Honoring a Citrus Farm Legacy - American Farmland Trust

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January 29th, 2024

Honoring a Citrus Farm Legacy

A gift to American Farmland Trust of an avocado ranch in the Pauma Valley pays tribute to California produce giant Sam Perricone.


Sam Perricone was a legend in the produce industry. He began his empire in 1935 as a teenager when he got his start picking lemons in the citrus groves of the San Fernando Valley to support his family after his father died. At 16, he sold fruit in Los Angeles’ Grand Central Market. “He would sell the lemons out of his truck,” says his grandson Sammy Perricone. “Eventually, he saved enough money to buy his own lemon grove. Then, his business grew from there to become one of the largest citrus growers in the country.” By the late 1940s, the Sam Perricone Citrus Co. Inc. had become one of the nation’s largest wholesale distributors of oranges, lemons, tangerines, and grapefruit. When Sam died in 2011 at the age of 91, he left behind a farm legacy that included scores of agricultural businesses and thousands of acres of avocado, citrus, and nut groves from Arizona to California’s Central Valley. Today, Perricone Farms is still owned and operated by the Perricone family, with the children and grandchildren of Sam and his wife Mary at the helm.

In 2020, the Perricone family honored Sam’s legacy with a bargain sale of Pauma Mountain Ranch to American Farmland Trust so the land can be permanently protected. Known in the area as Sam’s Mountain Ranch, the 454-acre avocado and citrus grove—in a San Diego County region significant for farming and Native American heritage—was sold subject to an agricultural conservation easement that keeps the land in farming.

“We will honor Sam’s legacy by permanently protecting the ranch, a focal point of the Pauma Valley, and one of the first properties that he owned,” says Jerry Cosgrove, director of American Farmland Trust’s Farm Legacy program. “We also want to support the continuation of farming in the Pauma Valley, which is a unique agricultural area.”

Sammy fondly recalls childhood picnics with his family on the mountain, which overlooks the valley and contains a beneficial climate for the avocados that thrive on the hillsides. “It’s beautiful. We grew up going out to the ranch,” he says.” We would have picnics out there as a family. If on Monday we heard we were going out for a picnic on Saturday, we’d be so excited that we couldn’t sleep the whole week. We thought everybody did that. Doesn’t everyone go pick oranges or avocados on the weekends and have picnics with their family?”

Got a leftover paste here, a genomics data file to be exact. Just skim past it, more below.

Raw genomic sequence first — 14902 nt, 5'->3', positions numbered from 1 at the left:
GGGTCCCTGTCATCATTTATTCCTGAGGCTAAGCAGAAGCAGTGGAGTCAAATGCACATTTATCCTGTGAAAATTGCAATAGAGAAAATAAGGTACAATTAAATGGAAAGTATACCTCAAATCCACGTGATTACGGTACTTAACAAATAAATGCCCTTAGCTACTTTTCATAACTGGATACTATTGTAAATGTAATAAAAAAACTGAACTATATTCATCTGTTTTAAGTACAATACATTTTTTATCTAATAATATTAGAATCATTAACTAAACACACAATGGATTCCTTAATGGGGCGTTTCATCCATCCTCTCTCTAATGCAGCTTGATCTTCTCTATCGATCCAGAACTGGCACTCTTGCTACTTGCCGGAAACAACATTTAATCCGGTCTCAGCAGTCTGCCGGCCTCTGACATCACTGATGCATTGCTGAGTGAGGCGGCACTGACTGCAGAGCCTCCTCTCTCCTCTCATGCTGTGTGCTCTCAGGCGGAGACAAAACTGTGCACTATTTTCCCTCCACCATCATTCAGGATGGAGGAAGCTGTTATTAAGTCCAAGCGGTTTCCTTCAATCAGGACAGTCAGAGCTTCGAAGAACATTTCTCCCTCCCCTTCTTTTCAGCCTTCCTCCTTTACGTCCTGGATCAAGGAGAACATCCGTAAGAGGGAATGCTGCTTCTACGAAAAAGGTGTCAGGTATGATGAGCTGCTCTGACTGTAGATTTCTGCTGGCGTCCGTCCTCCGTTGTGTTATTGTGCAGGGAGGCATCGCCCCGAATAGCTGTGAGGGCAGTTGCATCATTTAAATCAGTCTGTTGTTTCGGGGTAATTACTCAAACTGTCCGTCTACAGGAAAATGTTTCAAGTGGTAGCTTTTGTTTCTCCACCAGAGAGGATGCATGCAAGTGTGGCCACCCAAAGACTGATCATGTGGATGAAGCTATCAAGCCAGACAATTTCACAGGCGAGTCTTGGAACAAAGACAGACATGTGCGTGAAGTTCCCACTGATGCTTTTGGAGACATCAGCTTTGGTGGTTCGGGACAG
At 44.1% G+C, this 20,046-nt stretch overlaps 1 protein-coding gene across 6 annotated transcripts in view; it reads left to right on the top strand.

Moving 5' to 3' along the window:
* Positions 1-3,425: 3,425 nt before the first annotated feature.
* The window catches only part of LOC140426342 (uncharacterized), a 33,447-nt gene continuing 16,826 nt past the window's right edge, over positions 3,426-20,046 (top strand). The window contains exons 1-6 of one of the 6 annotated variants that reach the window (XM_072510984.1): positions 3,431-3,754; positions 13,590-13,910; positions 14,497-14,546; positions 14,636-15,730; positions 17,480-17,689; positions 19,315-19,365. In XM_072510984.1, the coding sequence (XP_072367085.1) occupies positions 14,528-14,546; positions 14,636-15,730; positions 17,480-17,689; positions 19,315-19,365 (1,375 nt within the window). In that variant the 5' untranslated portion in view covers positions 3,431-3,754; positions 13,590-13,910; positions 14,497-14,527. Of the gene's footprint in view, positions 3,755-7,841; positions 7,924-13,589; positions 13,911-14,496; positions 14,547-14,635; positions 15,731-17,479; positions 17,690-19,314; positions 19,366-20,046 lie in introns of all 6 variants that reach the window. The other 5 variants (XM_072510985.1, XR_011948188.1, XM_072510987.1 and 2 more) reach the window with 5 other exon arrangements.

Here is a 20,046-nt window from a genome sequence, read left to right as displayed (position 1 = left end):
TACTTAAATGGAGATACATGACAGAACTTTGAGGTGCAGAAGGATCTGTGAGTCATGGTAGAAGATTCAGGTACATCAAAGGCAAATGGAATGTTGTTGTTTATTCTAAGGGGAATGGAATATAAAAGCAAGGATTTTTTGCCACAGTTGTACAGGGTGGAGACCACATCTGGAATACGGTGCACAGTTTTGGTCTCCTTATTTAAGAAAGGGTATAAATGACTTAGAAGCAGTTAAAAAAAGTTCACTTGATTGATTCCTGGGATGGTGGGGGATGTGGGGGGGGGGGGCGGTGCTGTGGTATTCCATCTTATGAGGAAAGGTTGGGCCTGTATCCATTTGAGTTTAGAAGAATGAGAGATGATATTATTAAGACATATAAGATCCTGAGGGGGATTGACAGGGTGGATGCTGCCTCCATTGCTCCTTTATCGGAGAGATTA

Saving the mountain ranch is a fitting tribute to Sam’s legacy, says Sammy, who works in the family citrus business with his brothers Mike and Jason, their parents, and several relatives. “My grandfather’s big thing was that if you respect the land, the land will take care of you. He was a quiet guy, and his form of verbal teaching was just wanting to be on the land whenever possible as a family. There was nothing better than that. We learned to love agriculture through the way that we ate, whether it was digging for clams at the ocean or pulling fruit off the tree.”

Sam’s legacy extends to the way he conducted business for many decades. “When Japanese Americans were put in internment camps during World War II and forced to give up their stalls at the produce market in Los Angeles, my grandfather bought as many of the stalls as he could afford and managed them until the war was over. Then he gave them back to the original owners. That’s the kind of person he was,” Sammy says. “He was all about the art of fairness. A deal wasn’t a good deal unless it was good for everyone.”

As of January 2024, American Farmland Trust is in the process of working with San Diego County to permanently protect the ranch with an agricultural conservation easement before reselling it, subject to the terms of the agricultural conservation easement. Learn more about agricultural conservation easements here.

Giving a family farm or ranch to the Farm Legacy Program ensures the land’s long-term protection and availability for farming while supporting American Farmland Trust’s mission. To learn more about our Farm Legacy Program, click here.

Note: This story was originally published in the Spring 2021 issue of American Farmland Trust’s member newsletter. To learn more about becoming a member and supporting AFT’s work, please click here.

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